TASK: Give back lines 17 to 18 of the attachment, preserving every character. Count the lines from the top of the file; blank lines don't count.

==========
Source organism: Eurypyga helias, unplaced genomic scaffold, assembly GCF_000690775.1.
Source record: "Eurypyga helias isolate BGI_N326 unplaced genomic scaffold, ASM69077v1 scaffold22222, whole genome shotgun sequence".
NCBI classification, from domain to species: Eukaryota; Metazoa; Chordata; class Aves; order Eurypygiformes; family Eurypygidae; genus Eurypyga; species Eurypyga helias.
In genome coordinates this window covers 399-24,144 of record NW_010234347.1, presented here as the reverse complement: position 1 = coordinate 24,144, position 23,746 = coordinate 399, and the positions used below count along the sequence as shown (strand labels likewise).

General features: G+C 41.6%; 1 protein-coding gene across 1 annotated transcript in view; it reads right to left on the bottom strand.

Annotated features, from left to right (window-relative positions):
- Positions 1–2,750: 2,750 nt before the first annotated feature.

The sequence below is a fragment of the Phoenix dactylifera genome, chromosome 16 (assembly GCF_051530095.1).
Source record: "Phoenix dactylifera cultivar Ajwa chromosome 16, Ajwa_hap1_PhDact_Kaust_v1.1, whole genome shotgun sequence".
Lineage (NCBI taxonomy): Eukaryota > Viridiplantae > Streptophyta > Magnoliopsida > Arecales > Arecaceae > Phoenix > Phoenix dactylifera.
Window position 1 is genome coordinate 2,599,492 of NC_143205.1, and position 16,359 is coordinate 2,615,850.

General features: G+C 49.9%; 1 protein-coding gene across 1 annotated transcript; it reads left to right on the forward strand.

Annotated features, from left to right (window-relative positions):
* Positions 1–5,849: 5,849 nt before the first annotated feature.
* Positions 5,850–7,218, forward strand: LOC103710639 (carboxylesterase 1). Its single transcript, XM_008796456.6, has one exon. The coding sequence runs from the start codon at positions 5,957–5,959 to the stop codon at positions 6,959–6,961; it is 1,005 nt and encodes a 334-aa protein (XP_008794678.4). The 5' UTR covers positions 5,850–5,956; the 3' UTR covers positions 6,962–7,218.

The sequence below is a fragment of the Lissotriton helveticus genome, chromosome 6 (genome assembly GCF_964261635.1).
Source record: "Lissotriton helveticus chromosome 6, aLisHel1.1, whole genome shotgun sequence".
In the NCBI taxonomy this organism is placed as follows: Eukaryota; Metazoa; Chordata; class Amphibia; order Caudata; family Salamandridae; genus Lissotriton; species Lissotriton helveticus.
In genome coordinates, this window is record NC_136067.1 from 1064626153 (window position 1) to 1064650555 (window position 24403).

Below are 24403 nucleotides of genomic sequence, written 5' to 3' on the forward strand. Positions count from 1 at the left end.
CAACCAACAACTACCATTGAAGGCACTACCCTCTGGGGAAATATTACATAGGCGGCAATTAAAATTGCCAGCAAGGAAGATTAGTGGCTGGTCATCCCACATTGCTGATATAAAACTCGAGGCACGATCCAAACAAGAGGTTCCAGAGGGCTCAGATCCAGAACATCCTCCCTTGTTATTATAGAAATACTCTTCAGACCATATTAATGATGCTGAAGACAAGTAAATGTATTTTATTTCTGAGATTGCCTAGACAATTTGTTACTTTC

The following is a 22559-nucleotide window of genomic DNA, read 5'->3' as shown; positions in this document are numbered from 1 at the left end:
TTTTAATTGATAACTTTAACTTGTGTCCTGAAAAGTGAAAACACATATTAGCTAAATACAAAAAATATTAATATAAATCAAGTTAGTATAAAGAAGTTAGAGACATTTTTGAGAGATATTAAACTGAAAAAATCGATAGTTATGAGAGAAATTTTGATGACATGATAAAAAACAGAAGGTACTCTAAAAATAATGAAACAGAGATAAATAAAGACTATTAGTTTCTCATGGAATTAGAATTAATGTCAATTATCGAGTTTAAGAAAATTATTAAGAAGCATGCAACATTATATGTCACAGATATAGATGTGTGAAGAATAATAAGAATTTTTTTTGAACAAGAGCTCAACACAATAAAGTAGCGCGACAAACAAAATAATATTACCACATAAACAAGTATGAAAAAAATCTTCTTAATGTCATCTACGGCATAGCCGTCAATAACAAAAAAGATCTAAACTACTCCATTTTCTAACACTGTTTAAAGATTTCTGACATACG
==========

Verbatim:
Source record: "Lissotriton helveticus chromosome 6, aLisHel1.1, whole genome shotgun sequence".
In the NCBI taxonomy this organism is placed as follows: Eukaryota; Metazoa; Chordata; class Amphibia; order Caudata; family Salamandridae; genus Lissotriton; species Lissotriton helveticus.